Treatment of mastocytosis depends on the symptoms and the classification of disease.1-3 Symptoms of mast cell activation/mediator release are treated with H1 and H2 antihistamines, mast cell stabilizers, leukotriene inhibitors, and possibly aspirin (under direct supervision of a physician). All mast cell disease patients should carry two doses of self-injectable epinephrine, unless otherwise contraindicated (glucagon may need to be administered for patients on beta-blockers). Patients should also be instructed on how to self-administer the epinephrine while lying down, to maximize rapid absorption of the drug. Every patient should carry a physician-signed American Academy of Allergy, Asthma and Immunology Anaphylaxis Action Plan at all times.

Treatment of MCAS is similar to that listed above for mastocytosis symptoms related to mast cell activation and mediator release.4-6

There has been growing recognition of the detrimental effects on cognition (mental clouding and other cognitive impairments) caused by long term use of antihistamines.7 A high risk group of patients 65 years and older (defined as patients taking 50 mg per day for 3 years diphenhydramine or doxepin or 25 mg for 6 years), were found to have a significant association between diphenhydramine use and cognitive impairment.8 Similarly, high doses of sedating antihistamines such as diphenhydramine can cause increased seizure activity, seen mostly in children. In addition, a tolerance to or a dependence upon diphenhydramine may result in a need for even higher doses.7 Caution and restraint must be used when taking antihistamines long term in order to help preserve neurological function. While these drugs are critical to us for their antimediator effects, we must work with our physicians to titrate them to the lowest dose necessary to achieve control of mast cell activation symptoms.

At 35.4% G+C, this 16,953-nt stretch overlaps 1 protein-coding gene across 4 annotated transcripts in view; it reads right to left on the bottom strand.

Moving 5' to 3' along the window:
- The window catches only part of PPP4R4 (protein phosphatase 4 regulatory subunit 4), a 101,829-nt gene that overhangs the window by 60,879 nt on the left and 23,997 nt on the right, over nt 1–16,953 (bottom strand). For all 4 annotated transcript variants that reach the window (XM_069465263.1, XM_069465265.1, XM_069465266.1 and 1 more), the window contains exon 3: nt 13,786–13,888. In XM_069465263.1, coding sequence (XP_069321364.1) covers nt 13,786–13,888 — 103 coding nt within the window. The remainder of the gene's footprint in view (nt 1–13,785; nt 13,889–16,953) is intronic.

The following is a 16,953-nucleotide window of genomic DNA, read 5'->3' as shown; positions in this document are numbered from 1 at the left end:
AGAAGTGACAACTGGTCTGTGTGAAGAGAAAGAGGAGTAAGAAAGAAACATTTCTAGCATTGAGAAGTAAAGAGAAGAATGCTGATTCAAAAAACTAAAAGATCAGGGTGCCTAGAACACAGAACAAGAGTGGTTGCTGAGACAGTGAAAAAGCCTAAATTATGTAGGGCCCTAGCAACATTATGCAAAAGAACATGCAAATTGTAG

Additional Symptoms of Indolent Systemic Mastocytosis

A suggested order of treatment options for adult patients with indolent systemic mastocytosis, aimed at symptom control, and including suggested therapies for osteoporosis, can be found in Table 3 of this article from the American Journal of Hematology.9

More on Medications to Treat Mast Cell Diseases

Advanced Disease